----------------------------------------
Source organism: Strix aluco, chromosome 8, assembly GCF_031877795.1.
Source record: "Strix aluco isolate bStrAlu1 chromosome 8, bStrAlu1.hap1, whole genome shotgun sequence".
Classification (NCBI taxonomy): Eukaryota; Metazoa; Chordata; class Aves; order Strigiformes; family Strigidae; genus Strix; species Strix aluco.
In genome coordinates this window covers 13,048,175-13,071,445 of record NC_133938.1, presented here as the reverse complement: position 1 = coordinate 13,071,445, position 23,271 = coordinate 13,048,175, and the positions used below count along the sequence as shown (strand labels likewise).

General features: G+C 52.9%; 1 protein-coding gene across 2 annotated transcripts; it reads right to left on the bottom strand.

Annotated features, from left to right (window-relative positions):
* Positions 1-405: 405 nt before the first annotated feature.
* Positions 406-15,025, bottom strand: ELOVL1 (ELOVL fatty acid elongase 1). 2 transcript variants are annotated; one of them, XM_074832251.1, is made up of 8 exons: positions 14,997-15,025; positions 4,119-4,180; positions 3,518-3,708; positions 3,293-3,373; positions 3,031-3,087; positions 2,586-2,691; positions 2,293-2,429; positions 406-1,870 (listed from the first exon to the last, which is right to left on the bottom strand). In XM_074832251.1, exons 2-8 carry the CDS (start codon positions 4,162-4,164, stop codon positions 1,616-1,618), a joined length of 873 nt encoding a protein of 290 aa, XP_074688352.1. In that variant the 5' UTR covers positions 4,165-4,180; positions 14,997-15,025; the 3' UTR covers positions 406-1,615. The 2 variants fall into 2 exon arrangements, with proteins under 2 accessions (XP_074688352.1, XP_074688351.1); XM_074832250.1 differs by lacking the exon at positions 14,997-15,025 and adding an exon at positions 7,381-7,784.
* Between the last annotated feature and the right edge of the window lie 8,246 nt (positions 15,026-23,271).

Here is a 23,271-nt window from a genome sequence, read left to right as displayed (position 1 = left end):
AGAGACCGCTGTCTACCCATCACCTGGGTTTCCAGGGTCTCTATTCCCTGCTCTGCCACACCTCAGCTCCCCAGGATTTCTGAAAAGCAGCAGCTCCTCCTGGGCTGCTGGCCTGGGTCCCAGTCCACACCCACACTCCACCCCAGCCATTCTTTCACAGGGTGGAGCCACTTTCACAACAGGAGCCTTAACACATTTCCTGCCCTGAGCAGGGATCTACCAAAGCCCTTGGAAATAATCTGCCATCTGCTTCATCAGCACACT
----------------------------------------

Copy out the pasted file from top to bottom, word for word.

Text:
Source organism: Strix aluco, chromosome 8, assembly GCF_031877795.1.
Source record: "Strix aluco isolate bStrAlu1 chromosome 8, bStrAlu1.hap1, whole genome shotgun sequence".
Classification (NCBI taxonomy): Eukaryota; Metazoa; Chordata; class Aves; order Strigiformes; family Strigidae; genus Strix; species Strix aluco.
In genome coordinates this window covers 13,048,175-13,071,445 of record NC_133938.1, presented here as the reverse complement: position 1 = coordinate 13,071,445, position 23,271 = coordinate 13,048,175, and the positions used below count along the sequence as shown (strand labels likewise).

General features: G+C 52.9%; 1 protein-coding gene across 2 annotated transcripts; it reads right to left on the bottom strand.

Annotated features, from left to right (window-relative positions):
* Positions 1-405: 405 nt before the first annotated feature.
* Positions 406-15,025, bottom strand: ELOVL1 (ELOVL fatty acid elongase 1). 2 transcript variants are annotated; one of them, XM_074832251.1, is made up of 8 exons: positions 14,997-15,025; positions 4,119-4,180; positions 3,518-3,708; positions 3,293-3,373; positions 3,031-3,087; positions 2,586-2,691; positions 2,293-2,429; positions 406-1,870 (listed from the first exon to the last, which is right to left on the bottom strand). In XM_074832251.1, exons 2-8 carry the CDS (start codon positions 4,162-4,164, stop codon positions 1,616-1,618), a joined length of 873 nt encoding a protein of 290 aa, XP_074688352.1. In that variant the 5' UTR covers positions 4,165-4,180; positions 14,997-15,025; the 3' UTR covers positions 406-1,615. The 2 variants fall into 2 exon arrangements, with proteins under 2 accessions (XP_074688352.1, XP_074688351.1); XM_074832250.1 differs by lacking the exon at positions 14,997-15,025 and adding an exon at positions 7,381-7,784.
* Between the last annotated feature and the right edge of the window lie 8,246 nt (positions 15,026-23,271).

Here is a 23,271-nt window from a genome sequence, read left to right as displayed (position 1 = left end):
AGAGACCGCTGTCTACCCATCACCTGGGTTTCCAGGGTCTCTATTCCCTGCTCTGCCACACCTCAGCTCCCCAGGATTTCTGAAAAGCAGCAGCTCCTCCTGGGCTGCTGGCCTGGGTCCCAGTCCACACCCACACTCCACCCCAGCCATTCTTTCACAGGGTGGAGCCACTTTCACAACAGGAGCCTTAACACATTTCCTGCCCTGAGCAGGGATCTACCAAAGCCCTTGGAAATAATCTGCCATCTGCTTCATCAGCACACT